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Access to e Learning for disabled staff

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My organisation is increasing its use of e Learning and we want to ensure that we recover the benfits of doing this. Part of that is to ensure all of our staff can access it, even those with disabilities such as impaired sight. What measures have other organisations taken to ensure disabled staff can access e Learning?
Don Oldcorn

6 Responses

  1. E-learning with disabilities
    Hi Don,
    At my company (an e-learning production company), we ensure that people with impairments never miss out on the e-learning experience. We have been doing this for a long time with the direction of many clients, so I hope to guide you in the right direction:

    For impaired sight, we incorporate an audio narration and auto-advancing slides, so there is no need to read the screen except for optional overview.

    For individuals with hearing impairments, we recommend that there be a text version of the script of an online presentation. This way viewers can read along while viewing the content. It’s even better if this content is on-screen!

    These are the standards we have put in place because nobody should be excluded from convenient learning. I’m glad to see you have the same mindset! If you have any questions, please don’t hesistate to contact me directly via e-mail.

    Sean Higby
    seanhigby@learningpipe.com
    Head of Development
    Learning Pipe – Online Learning Made Easy

  2. SENDA compliant material
    Good Afternoon,

    Has anyone worked through the WAI (Web Accessibility Initiative) part of W3C, priority checkpoints?

    To fully meet the WAI priorities and hence towards
    SENDA compliance will mean some time spent carefully looking at your web based material.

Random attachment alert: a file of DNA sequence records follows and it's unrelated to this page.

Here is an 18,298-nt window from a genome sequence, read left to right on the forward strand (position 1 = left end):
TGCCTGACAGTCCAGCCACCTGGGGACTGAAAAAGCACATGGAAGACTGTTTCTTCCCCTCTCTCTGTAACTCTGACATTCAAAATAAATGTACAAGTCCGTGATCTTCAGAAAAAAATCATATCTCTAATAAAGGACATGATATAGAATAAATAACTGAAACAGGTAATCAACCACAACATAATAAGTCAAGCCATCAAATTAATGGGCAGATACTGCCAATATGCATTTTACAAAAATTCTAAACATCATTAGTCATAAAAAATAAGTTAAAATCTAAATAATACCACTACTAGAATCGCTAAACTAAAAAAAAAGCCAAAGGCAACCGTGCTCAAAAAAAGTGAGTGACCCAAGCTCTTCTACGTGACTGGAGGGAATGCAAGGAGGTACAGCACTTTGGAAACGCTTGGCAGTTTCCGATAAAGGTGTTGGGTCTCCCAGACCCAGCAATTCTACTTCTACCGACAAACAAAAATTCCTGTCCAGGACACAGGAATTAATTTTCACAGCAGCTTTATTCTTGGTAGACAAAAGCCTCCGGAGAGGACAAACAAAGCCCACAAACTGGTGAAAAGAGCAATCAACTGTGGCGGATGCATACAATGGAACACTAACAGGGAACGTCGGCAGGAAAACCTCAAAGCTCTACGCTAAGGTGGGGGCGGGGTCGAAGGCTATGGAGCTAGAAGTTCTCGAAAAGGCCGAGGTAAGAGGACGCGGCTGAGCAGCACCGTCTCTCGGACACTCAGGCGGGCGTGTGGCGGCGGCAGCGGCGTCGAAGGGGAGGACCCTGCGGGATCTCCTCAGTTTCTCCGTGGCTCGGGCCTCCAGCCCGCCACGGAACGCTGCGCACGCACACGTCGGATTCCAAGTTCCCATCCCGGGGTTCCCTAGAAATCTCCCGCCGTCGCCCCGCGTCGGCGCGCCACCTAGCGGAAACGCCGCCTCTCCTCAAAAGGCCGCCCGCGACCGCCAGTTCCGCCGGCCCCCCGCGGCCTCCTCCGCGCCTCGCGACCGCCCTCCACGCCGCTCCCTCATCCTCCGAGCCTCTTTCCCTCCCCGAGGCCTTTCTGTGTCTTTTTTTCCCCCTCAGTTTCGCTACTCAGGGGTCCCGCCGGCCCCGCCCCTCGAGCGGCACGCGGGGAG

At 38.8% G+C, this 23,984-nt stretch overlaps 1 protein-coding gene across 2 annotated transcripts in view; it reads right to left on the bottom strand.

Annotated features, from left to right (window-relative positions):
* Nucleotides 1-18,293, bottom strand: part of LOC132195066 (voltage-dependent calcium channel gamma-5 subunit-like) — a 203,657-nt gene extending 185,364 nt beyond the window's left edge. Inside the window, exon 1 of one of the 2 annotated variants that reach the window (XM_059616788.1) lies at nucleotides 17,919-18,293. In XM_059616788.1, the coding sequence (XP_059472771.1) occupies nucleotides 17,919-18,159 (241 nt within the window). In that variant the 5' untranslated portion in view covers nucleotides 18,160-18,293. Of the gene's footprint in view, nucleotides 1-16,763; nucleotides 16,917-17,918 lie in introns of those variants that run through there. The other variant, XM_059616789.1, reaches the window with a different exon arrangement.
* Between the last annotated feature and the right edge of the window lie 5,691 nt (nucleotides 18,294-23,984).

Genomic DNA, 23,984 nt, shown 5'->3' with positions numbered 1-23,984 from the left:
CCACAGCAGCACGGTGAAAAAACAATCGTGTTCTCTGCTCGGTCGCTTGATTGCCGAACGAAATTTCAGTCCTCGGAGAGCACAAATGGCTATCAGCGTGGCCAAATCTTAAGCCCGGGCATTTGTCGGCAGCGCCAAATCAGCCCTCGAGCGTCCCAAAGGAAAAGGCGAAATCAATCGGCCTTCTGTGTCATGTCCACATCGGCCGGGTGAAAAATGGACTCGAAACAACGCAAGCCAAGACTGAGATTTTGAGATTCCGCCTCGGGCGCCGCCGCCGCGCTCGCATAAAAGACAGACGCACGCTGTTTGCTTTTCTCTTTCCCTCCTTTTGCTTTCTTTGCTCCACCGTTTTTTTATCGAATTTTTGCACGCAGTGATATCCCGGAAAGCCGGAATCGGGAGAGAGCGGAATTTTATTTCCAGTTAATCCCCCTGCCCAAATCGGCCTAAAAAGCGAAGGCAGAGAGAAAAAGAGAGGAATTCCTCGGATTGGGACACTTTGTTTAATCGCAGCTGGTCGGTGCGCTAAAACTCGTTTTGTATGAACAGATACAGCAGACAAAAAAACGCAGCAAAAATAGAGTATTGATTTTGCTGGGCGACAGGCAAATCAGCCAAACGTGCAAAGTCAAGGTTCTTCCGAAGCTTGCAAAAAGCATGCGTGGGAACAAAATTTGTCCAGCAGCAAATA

It will be a legal requirement to satisfy these priorities and cases have been brought to law already in respect of non compliant websites and web based material.

    Best Wishes, Michael J. Bailey. Connected Learning.

  3. Accessibility website
    The Open Training Education Network, part of the NSW Department of Education in Australia, has developed an excellent guide to ensuring websites are accessible to all people, including those with a disability. Many of these guidelines are also applicable to developing all learning materials.

    http://www.oten.edu.au/optionkeys/

  4. Access to eLearning for disabled staff
    Don,
    You might like to look at an e-learning course titled Disability Confident. This course is marketed through Skill Boosters and was made with the Employer’s Forum on Disability.

    The features include:
    Subtitles for audio and video
    Adjustable colour schemes
    Keyboard or mouse navigation
    AuDeTel version (Audio descriptions of video)
    Screen Reader compatibility.

    For more info see http://www.skillboosters.com

    Jane

  5. ideas so EVERYONE can use a computer
    One excellent source of ideas to help anyone whatever the issues they have to deal with in relation to using a computer is the my computer my way site which can be found at http://www.abilitynet.co.uk/myway/.

    They give ideas about adjustments that can be made to computer software as well ideas for additional hardware and software to help users with a wide variety of practical issues including visual impairment, RSI even dyslexia.

    There again no amount of hardware or software can help a learner cope with a web site that is not designed with their needs in mind. Remember though that those who do not make reasonable efforts to adjust their web site to the needs of everyone who tries to use it could reap the wrath of the Disability Commission. Some could even be affected by the Human Rights Act depending if their funding arrangements mean they are covered by the Act.

    Susan

  6. Accessible e-learning
    I am currently using a web based system for TNA, tracking training and records maintenance, which also allows me to produce real time reports. It can even be used as an e-learning delivery tool. The advantage I found of this system is that it is WAI Priority AAA accessible (the highest level for accessibility). Have tried a number of others but they cannot be accessed easily by someone using accessibility tools such as Lynx, Jaws, etc. They have successfully translated pages for me so that they are fully accessible regardless of the ability of the user. Suggest you visit http://www.trainingplanit.co.uk. Hope this helps!

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